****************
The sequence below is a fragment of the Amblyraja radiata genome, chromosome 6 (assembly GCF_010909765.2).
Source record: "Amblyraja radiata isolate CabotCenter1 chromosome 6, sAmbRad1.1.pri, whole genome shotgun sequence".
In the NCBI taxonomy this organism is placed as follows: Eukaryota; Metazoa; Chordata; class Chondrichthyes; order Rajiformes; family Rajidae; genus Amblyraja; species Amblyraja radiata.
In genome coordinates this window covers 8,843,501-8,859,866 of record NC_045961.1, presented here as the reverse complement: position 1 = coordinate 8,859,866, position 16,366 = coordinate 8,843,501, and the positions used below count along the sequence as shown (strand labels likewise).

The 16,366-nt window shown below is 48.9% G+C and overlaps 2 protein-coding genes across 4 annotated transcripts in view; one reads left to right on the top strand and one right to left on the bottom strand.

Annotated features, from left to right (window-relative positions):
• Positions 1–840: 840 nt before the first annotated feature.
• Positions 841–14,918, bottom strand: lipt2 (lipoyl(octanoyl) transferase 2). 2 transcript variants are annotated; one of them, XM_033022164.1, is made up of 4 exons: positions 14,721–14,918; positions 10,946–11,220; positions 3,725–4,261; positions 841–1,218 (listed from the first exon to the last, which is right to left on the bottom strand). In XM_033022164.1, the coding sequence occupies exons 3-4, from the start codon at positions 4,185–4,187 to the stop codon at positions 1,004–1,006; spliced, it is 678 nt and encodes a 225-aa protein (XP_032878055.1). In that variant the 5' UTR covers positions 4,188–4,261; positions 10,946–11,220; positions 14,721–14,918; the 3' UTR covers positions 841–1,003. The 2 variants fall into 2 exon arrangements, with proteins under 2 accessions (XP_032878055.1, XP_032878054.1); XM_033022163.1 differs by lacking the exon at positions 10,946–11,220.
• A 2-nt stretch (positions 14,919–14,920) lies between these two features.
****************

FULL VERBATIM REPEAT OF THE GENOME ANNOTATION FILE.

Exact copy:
The sequence below is a fragment of the Amblyraja radiata genome, chromosome 6 (assembly GCF_010909765.2).
Source record: "Amblyraja radiata isolate CabotCenter1 chromosome 6, sAmbRad1.1.pri, whole genome shotgun sequence".
In the NCBI taxonomy this organism is placed as follows: Eukaryota; Metazoa; Chordata; class Chondrichthyes; order Rajiformes; family Rajidae; genus Amblyraja; species Amblyraja radiata.
In genome coordinates this window covers 8,843,501-8,859,866 of record NC_045961.1, presented here as the reverse complement: position 1 = coordinate 8,859,866, position 16,366 = coordinate 8,843,501, and the positions used below count along the sequence as shown (strand labels likewise).

The 16,366-nt window shown below is 48.9% G+C and overlaps 2 protein-coding genes across 4 annotated transcripts in view; one reads left to right on the top strand and one right to left on the bottom strand.

Annotated features, from left to right (window-relative positions):
• Positions 1–840: 840 nt before the first annotated feature.
• Positions 841–14,918, bottom strand: lipt2 (lipoyl(octanoyl) transferase 2). 2 transcript variants are annotated; one of them, XM_033022164.1, is made up of 4 exons: positions 14,721–14,918; positions 10,946–11,220; positions 3,725–4,261; positions 841–1,218 (listed from the first exon to the last, which is right to left on the bottom strand). In XM_033022164.1, the coding sequence occupies exons 3-4, from the start codon at positions 4,185–4,187 to the stop codon at positions 1,004–1,006; spliced, it is 678 nt and encodes a 225-aa protein (XP_032878055.1). In that variant the 5' UTR covers positions 4,188–4,261; positions 10,946–11,220; positions 14,721–14,918; the 3' UTR covers positions 841–1,003. The 2 variants fall into 2 exon arrangements, with proteins under 2 accessions (XP_032878055.1, XP_032878054.1); XM_033022163.1 differs by lacking the exon at positions 10,946–11,220.
• A 2-nt stretch (positions 14,919–14,920) lies between these two features.